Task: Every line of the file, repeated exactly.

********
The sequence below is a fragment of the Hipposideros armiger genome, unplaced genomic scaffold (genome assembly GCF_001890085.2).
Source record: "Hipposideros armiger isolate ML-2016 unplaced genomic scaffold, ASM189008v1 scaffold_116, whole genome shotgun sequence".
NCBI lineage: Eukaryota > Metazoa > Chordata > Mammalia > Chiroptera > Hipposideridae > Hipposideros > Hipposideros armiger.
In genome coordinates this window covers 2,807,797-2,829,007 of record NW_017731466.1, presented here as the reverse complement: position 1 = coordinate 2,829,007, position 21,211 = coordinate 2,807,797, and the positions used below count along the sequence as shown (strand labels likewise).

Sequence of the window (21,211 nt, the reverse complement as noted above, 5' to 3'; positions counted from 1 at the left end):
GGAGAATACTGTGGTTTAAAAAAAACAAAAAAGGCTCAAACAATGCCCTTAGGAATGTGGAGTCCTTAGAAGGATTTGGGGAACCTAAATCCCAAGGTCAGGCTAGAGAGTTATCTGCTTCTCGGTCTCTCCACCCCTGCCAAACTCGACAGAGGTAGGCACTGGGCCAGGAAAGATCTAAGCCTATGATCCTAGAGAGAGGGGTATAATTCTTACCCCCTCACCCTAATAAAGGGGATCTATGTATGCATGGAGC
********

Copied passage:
The sequence below is a fragment of the Hipposideros armiger genome, unplaced genomic scaffold (genome assembly GCF_001890085.2).
Source record: "Hipposideros armiger isolate ML-2016 unplaced genomic scaffold, ASM189008v1 scaffold_116, whole genome shotgun sequence".
NCBI lineage: Eukaryota > Metazoa > Chordata > Mammalia > Chiroptera > Hipposideridae > Hipposideros > Hipposideros armiger.
In genome coordinates this window covers 2,807,797-2,829,007 of record NW_017731466.1, presented here as the reverse complement: position 1 = coordinate 2,829,007, position 21,211 = coordinate 2,807,797, and the positions used below count along the sequence as shown (strand labels likewise).

Sequence of the window (21,211 nt, the reverse complement as noted above, 5' to 3'; positions counted from 1 at the left end):
GGAGAATACTGTGGTTTAAAAAAAACAAAAAAGGCTCAAACAATGCCCTTAGGAATGTGGAGTCCTTAGAAGGATTTGGGGAACCTAAATCCCAAGGTCAGGCTAGAGAGTTATCTGCTTCTCGGTCTCTCCACCCCTGCCAAACTCGACAGAGGTAGGCACTGGGCCAGGAAAGATCTAAGCCTATGATCCTAGAGAGAGGGGTATAATTCTTACCCCCTCACCCTAATAAAGGGGATCTATGTATGCATGGAGC